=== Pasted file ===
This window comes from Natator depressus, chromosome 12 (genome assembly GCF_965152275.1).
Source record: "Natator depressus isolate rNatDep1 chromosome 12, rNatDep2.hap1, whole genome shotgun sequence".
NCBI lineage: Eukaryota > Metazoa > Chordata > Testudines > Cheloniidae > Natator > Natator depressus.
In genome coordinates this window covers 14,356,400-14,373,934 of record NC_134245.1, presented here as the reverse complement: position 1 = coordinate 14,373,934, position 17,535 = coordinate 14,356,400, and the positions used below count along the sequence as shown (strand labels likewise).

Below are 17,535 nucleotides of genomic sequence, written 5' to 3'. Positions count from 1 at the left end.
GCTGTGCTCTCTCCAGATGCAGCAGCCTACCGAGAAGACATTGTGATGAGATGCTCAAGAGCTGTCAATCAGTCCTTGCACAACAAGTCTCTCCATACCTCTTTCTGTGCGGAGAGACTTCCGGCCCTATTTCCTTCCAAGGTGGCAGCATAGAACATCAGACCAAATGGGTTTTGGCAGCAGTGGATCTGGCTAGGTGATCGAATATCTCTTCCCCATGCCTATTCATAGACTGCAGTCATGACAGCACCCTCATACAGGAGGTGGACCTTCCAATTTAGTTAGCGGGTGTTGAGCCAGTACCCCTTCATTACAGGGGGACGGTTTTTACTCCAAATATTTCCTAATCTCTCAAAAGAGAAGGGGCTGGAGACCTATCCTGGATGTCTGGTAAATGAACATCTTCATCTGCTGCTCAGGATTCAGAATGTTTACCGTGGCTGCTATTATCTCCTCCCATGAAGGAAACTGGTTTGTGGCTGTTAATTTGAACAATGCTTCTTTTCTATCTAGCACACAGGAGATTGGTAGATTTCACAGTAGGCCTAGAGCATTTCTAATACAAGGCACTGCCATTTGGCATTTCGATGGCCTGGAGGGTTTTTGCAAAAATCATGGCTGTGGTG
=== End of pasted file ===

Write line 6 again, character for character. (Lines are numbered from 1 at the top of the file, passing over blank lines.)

GCTGTGCTCTCTCCAGATGCAGCAGCCTACCGAGAAGACATTGTGATGAGATGCTCAAGAGCTGTCAATCAGTCCTTGCACAACAAGTCTCTCCATACCTCTTTCTGTGCGGAGAGACTTCCGGCCCTATTTCCTTCCAAGGTGGCAGCATAGAACATCAGACCAAATGGGTTTTGGCAGCAGTGGATCTGGCTAGGTGATCGAATATCTCTTCCCCATGCCTATTCATAGACTGCAGTCATGACAGCACCCTCATACAGGAGGTGGACCTTCCAATTTAGTTAGCGGGTGTTGAGCCAGTACCCCTTCATTACAGGGGGACGGTTTTTACTCCAAATATTTCCTAATCTCTCAAAAGAGAAGGGGCTGGAGACCTATCCTGGATGTCTGGTAAATGAACATCTTCATCTGCTGCTCAGGATTCAGAATGTTTACCGTGGCTGCTATTATCTCCTCCCATGAAGGAAACTGGTTTGTGGCTGTTAATTTGAACAATGCTTCTTTTCTATCTAGCACACAGGAGATTGGTAGATTTCACAGTAGGCCTAGAGCATTTCTAATACAAGGCACTGCCATTTGGCATTTCGATGGCCTGGAGGGTTTTTGCAAAAATCATGGCTGTGGTG